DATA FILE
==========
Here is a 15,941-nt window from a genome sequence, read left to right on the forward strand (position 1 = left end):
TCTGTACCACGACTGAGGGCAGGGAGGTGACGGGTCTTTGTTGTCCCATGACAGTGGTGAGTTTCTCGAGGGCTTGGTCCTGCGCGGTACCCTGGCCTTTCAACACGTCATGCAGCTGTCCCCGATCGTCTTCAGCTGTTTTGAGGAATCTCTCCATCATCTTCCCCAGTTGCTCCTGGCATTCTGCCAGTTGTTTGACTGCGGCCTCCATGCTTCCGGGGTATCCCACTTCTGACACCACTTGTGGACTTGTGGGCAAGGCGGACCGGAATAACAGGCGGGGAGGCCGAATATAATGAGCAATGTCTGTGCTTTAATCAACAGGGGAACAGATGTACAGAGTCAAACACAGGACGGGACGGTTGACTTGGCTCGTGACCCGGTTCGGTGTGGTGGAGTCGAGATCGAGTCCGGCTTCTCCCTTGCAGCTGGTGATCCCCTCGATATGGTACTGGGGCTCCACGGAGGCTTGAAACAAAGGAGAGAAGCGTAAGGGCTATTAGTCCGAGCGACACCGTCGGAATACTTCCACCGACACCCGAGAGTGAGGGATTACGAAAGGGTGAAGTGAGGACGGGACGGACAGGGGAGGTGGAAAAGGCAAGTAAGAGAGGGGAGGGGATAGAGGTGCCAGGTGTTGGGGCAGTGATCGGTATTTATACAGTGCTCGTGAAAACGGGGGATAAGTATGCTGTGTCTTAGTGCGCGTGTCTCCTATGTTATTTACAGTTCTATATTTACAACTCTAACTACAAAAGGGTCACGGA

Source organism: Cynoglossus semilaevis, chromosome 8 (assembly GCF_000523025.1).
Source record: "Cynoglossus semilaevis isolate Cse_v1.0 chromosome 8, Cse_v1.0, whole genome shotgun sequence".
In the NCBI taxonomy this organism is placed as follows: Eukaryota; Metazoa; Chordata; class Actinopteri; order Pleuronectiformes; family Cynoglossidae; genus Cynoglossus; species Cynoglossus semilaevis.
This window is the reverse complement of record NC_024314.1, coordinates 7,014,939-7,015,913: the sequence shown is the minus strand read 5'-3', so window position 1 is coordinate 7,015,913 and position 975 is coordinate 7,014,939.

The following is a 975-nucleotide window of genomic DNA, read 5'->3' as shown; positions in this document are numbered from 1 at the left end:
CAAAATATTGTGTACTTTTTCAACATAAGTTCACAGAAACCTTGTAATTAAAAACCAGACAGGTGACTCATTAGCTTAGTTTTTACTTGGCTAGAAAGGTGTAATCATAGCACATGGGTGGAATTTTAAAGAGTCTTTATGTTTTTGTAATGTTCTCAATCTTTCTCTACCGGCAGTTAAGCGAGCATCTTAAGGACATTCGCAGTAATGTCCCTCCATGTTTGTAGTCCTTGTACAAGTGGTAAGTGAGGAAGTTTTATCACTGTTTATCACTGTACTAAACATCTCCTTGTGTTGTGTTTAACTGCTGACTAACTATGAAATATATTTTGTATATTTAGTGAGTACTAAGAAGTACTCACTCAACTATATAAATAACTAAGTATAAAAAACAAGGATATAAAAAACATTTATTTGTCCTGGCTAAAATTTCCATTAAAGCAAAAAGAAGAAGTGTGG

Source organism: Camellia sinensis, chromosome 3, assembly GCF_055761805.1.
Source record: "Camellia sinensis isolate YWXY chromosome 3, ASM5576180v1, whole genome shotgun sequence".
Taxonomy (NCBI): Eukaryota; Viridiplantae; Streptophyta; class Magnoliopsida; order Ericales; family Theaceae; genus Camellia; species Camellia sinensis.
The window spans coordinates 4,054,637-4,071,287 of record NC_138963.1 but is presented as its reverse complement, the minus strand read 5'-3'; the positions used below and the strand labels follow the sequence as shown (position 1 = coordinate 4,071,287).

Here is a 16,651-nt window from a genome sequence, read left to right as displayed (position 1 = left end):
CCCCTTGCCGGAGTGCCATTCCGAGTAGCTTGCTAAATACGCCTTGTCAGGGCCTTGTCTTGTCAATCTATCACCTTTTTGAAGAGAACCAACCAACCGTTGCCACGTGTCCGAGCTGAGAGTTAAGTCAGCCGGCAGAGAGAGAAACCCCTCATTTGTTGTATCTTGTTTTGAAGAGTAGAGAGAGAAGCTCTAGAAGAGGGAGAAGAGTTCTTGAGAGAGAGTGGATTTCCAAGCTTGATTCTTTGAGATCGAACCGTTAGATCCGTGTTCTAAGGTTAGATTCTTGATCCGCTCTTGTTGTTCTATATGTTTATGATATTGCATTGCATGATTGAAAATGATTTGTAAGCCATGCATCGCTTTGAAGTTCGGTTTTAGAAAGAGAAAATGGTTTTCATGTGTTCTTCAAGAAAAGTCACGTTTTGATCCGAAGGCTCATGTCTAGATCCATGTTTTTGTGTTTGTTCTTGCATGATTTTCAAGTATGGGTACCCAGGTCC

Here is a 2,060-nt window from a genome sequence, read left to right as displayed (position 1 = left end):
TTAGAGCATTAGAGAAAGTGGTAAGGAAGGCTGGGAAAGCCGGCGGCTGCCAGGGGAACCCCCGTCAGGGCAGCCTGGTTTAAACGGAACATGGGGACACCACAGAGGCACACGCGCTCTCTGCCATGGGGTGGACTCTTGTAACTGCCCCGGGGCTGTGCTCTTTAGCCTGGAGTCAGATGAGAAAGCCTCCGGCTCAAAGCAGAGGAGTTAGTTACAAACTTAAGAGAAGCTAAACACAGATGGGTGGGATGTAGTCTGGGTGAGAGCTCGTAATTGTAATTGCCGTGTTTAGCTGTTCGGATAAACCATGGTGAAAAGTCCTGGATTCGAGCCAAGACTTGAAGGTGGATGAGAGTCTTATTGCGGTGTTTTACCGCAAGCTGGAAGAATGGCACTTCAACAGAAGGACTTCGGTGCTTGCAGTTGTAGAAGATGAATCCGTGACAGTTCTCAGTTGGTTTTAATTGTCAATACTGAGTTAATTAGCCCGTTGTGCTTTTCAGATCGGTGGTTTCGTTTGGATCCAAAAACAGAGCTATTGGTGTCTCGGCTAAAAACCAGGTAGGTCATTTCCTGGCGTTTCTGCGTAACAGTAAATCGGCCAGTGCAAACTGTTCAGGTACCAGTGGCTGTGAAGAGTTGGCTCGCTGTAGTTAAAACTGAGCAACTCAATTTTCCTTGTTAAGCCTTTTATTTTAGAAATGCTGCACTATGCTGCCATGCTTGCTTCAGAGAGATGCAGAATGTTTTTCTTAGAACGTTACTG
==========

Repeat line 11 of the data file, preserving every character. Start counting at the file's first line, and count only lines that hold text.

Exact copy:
Taxonomy (NCBI): Eukaryota; Viridiplantae; Streptophyta; class Magnoliopsida; order Ericales; family Theaceae; genus Camellia; species Camellia sinensis.